Louis and Joe walk along the beach. Louis wonders aloud what he’s doing with Joe—a married, Mormon Republican. He also laughs about Joe’s “fruity underwear,” which Joe claims symbolize his Mormon faith. Louis tries to tell Joe about the Republicans’ problems—that Republicans are zealots and “McCarthyite cowboys”—while Joe tries to convince Louis that he’s not his enemy. He tells Louis that the world isn’t “perfectable,” and urges him to accept his own happiness instead of trying to help other people.
One of the amusing things about this scene is the way that Louis exposes the repressed sexuality in Mormonism itself—the “fruity underwear” is a good example. This also marks one of Joe’s most articulate explanations of conservatism (as a life philosophy, not necessarily a political platform)—it’s impossible to make the world perfect, so why try?
Joe tells Louis that Louis is a good man, whom he admires deeply. Louis shakes his head—he can’t forgive himself for abandoning the people he loves. Joe insists that for his part, he’s not guilty for abandoning Harper. He never has nightmares about Harper, or any dreams of any kind, for that matter. Joe claims he loves Louis. Louis abruptly tells Joe that he wants to see Prior again—he can’t forgive himself for leaving Prior behind.
Joe forgives Louis for abandoning Prior, but it seem likely that Joe does so to assuage his own guilt about abandoning Harper (and because Joe’s never even met Prior himself, so the whole issue is detached from him). If it’s okay for Louis to leave his lover, Joe thinks, then surely it’s okay for him to leave his wife.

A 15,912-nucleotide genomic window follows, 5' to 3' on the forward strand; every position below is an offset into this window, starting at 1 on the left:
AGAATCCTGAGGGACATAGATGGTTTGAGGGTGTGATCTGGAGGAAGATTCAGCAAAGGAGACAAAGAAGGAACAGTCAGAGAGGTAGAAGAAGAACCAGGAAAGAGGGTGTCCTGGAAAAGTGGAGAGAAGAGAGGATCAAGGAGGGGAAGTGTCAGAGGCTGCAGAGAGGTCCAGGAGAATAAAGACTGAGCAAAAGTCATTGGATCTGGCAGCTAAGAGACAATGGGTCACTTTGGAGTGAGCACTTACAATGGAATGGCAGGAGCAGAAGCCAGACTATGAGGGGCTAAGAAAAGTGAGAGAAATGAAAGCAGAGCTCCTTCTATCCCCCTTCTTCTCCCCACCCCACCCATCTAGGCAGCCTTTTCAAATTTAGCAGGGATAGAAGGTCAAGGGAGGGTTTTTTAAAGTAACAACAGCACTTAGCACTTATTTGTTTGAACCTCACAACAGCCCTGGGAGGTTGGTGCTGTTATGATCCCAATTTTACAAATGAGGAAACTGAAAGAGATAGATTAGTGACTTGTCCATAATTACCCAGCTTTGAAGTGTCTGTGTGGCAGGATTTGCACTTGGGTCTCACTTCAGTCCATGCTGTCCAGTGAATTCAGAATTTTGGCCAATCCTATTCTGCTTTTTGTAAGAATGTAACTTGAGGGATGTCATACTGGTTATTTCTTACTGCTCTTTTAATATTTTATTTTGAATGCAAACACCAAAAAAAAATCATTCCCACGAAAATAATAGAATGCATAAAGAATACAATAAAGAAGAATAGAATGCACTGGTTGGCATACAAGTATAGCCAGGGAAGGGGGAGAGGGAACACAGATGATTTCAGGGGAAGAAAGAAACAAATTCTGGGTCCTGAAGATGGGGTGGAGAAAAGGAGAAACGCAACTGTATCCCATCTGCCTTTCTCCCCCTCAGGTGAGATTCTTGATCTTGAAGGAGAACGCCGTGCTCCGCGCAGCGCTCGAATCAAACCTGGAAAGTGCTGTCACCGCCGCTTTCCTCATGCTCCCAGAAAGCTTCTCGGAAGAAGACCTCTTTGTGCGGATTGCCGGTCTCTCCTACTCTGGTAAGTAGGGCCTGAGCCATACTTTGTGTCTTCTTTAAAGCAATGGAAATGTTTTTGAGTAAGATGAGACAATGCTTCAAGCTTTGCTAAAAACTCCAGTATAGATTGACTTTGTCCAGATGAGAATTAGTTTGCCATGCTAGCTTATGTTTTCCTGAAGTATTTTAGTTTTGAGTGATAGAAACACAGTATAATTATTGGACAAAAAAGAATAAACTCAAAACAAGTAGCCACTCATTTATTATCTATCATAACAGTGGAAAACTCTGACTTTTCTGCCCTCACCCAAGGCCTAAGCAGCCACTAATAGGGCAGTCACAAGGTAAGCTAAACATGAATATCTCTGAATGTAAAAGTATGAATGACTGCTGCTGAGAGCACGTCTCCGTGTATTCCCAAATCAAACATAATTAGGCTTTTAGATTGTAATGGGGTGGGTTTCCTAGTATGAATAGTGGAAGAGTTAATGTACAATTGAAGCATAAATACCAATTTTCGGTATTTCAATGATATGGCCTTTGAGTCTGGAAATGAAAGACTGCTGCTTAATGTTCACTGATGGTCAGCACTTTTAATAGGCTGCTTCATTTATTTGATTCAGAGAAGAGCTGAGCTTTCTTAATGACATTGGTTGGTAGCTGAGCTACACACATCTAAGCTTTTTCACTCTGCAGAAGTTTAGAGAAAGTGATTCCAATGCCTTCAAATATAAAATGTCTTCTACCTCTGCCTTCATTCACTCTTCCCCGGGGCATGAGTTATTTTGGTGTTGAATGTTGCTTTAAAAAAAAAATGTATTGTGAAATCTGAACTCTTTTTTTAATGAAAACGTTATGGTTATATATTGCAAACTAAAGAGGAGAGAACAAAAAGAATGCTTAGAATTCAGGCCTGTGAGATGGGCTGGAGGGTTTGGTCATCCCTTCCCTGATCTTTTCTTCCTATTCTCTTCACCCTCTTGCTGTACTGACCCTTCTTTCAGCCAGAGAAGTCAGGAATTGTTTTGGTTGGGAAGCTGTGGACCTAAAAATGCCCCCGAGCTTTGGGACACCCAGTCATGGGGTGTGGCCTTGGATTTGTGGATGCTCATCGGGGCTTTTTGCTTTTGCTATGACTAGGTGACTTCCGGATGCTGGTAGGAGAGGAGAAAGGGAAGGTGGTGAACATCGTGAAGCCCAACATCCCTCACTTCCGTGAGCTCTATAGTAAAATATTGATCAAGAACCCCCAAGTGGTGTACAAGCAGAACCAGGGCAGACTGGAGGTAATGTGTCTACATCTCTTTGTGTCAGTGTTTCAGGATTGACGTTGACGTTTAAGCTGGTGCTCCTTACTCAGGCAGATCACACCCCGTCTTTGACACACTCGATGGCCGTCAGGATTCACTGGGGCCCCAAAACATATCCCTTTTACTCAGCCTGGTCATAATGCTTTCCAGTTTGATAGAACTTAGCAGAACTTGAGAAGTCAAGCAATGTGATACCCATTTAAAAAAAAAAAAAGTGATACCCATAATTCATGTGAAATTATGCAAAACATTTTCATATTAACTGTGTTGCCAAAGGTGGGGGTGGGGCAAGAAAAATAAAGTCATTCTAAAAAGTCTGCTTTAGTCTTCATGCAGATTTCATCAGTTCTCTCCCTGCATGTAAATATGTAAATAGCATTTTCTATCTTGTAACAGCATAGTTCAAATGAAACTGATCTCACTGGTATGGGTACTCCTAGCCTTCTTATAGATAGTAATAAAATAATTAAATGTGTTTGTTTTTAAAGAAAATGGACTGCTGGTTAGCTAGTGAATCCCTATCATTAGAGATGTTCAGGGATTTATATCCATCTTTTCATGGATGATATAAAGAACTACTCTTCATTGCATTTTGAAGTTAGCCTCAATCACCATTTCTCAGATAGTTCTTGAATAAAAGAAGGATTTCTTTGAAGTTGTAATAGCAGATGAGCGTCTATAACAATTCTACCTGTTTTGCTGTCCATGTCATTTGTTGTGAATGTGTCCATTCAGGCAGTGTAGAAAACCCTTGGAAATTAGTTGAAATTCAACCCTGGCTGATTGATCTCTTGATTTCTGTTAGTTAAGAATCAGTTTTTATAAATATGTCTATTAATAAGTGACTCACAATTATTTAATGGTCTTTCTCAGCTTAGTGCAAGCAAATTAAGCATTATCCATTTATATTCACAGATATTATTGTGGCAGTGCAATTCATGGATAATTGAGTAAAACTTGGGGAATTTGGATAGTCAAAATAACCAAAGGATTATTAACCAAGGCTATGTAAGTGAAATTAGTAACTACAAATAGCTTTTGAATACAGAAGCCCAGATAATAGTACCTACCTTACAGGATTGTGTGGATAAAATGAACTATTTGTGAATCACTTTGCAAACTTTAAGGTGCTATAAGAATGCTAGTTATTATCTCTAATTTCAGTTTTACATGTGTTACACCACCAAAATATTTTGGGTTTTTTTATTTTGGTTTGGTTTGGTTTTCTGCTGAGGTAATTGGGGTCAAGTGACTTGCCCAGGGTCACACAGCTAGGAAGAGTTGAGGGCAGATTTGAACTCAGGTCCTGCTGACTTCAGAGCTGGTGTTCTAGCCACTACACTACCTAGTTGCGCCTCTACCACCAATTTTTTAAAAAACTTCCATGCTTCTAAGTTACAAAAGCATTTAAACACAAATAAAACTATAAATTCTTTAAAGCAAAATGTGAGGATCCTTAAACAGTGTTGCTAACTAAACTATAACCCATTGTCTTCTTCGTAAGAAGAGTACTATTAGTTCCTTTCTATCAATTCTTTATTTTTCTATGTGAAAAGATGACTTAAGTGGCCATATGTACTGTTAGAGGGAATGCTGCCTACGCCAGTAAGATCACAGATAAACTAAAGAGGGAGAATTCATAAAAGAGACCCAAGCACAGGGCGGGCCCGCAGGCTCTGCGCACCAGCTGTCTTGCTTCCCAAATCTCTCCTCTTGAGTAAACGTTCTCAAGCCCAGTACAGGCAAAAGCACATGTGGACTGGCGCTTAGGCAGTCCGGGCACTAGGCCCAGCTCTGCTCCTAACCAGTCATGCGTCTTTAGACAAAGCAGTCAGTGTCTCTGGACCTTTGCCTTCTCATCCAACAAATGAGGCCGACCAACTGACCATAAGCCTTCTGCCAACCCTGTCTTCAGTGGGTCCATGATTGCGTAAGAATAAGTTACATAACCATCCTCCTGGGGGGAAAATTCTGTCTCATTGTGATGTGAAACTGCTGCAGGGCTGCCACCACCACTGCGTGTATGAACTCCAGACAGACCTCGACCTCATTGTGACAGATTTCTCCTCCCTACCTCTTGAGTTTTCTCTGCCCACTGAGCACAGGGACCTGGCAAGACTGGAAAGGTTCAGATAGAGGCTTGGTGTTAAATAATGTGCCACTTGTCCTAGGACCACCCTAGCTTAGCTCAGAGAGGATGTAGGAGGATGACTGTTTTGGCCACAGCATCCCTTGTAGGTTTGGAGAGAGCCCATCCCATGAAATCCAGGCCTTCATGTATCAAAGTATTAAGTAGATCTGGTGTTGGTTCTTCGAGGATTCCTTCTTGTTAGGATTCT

Joe seems heartbroken by Louis’s need to see Prior. He tells Louis that he’ll do anything for him. He begins to take off his clothes, despite Louis’s protests. Joe strips naked, removing his Mormon underwear, and tells Louis, “I want to be with you.” Silently, Louis helps Joe get dressed again. Joe tells Louis that Louis should “be brave” and do whatever he needs to do. Then, Joe says, Louis should “come back to me.”
Joe seems ready to entirely give up his faith (remove his Mormon underwear) for Louis’s sake, but the scene still ends with a separation. Here Kushner also alludes to the idea of a quest—Louis has to make a great journey (both literal and spiritual) before he can be with Joe.